The interventionist will be well-equipped to respond to any of these rebuttals and to guide the participants through the next steps all the way to the consequences of refusing treatment. Examples of common consequences include the following:

  • Ending financial support
  • Eviction
  • Moving out
  • Separation or Divorce
  • Denying visitation rights to see children
  • Breaking off contact

Although these ultimatums seem drastic and even harsh, the patient must know the severity of his or her addiction. It can be very difficult for loved ones to communicate so directly to their family member or friend, but the interventionist will help with words and provide reassurance that they are doing the right thing and acting in love.

If you have clear and indisputable evidence that a family member is using drugs or drinking too much alcohol, you should seek help. Confronting an addict about their problem can be difficult, even dangerous, due to the high level of emotions involved. They may reject your claims, refuse to discuss the matter, and be driven even further into their behavior.

For that reason, outside help in the form of a trained, professional interventionist is the best way to go to save your family member – and your entire family – from the effects of addiction.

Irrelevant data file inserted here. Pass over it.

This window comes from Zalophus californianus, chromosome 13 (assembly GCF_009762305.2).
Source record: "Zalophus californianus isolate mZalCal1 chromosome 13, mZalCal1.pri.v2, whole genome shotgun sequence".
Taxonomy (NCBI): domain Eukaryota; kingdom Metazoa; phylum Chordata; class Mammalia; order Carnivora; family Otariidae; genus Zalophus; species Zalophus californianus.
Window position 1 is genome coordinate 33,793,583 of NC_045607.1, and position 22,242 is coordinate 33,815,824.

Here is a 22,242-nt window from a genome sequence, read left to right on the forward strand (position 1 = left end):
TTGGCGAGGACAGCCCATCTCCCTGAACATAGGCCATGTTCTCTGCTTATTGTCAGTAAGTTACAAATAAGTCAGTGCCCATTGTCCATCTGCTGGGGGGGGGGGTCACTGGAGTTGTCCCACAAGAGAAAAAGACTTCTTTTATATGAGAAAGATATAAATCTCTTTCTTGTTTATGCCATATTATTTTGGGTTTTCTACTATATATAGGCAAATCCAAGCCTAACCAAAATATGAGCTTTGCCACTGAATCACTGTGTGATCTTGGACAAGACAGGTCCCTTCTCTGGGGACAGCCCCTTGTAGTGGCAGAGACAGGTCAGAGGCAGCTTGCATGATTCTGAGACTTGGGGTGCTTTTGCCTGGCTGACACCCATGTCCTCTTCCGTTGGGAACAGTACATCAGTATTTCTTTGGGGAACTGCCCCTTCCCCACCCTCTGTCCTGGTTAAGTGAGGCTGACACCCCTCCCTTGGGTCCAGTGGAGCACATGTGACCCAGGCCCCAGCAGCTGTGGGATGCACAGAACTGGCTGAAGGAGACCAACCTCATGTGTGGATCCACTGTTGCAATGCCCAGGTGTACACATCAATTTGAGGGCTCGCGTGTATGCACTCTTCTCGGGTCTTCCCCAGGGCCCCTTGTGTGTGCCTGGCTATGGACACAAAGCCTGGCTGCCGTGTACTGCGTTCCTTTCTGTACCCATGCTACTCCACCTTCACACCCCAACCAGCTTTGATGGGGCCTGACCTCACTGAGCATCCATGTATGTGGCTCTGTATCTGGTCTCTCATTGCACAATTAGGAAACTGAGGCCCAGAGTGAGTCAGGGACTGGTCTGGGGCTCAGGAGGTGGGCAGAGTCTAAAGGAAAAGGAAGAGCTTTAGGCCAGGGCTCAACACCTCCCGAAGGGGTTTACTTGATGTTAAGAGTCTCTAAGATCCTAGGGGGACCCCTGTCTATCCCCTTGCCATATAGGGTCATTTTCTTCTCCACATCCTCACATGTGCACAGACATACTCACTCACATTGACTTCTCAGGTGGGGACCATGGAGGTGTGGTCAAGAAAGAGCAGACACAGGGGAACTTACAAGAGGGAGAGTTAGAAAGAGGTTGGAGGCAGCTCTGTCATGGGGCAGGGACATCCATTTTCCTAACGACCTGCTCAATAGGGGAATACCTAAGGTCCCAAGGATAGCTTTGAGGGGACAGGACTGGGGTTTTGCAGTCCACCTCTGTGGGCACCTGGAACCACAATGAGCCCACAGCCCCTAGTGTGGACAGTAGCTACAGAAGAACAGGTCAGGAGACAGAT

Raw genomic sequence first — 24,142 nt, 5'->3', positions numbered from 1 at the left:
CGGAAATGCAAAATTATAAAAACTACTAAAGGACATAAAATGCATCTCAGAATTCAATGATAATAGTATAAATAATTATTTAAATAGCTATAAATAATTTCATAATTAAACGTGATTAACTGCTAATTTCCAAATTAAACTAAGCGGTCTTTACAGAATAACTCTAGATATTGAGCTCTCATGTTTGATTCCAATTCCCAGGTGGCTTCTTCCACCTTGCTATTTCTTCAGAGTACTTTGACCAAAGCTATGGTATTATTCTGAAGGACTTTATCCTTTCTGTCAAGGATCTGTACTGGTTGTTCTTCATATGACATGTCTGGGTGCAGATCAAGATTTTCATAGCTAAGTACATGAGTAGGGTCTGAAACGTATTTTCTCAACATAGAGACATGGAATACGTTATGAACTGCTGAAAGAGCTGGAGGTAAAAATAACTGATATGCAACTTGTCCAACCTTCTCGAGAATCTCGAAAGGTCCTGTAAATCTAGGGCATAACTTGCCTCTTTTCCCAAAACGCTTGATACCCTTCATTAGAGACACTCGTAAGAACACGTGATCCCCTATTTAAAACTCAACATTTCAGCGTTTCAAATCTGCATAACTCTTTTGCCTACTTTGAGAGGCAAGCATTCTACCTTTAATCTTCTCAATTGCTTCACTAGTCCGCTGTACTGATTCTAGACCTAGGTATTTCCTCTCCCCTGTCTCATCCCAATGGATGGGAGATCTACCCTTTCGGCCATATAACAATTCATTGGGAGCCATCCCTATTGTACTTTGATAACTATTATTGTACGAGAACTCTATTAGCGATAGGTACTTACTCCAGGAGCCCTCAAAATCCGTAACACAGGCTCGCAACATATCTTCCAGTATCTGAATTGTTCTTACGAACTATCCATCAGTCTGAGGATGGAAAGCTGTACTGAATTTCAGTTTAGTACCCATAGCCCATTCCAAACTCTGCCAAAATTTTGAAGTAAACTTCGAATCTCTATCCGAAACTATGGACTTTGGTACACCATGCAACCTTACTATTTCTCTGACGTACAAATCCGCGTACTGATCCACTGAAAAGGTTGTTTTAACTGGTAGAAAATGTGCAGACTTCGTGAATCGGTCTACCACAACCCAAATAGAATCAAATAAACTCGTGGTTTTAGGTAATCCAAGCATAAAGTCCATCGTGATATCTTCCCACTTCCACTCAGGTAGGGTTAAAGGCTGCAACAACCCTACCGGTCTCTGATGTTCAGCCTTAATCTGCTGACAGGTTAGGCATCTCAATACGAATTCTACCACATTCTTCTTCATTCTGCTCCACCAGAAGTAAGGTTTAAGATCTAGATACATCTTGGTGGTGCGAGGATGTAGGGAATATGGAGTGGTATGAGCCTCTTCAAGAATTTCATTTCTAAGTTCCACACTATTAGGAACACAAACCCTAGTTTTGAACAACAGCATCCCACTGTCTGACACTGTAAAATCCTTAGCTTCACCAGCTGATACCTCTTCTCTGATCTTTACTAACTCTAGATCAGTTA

Getting a Family Member into Rehab

Treatment must begin immediately, even that day if possible. Once the addicted individuals agree to help, you should leave no room (or time) for them to change their mind.

This may seem very sudden for the patient and may cause some fear and anxiety. Long-term recovery is much more likely when treatment is not delayed. The interventionist can train you on how to confidently encourage your loved one even in the midst of such immediate changes.


Family Therapy

When it comes to treating a member of the family for addiction, education is a vital aspect of the process. Parents, siblings, children, spouses, cousins and other members should understand what role their behavior played (if any) in enabling the addiction problem. Many family members and friends will also have to process the series of events themselves and will benefit from time in therapy together.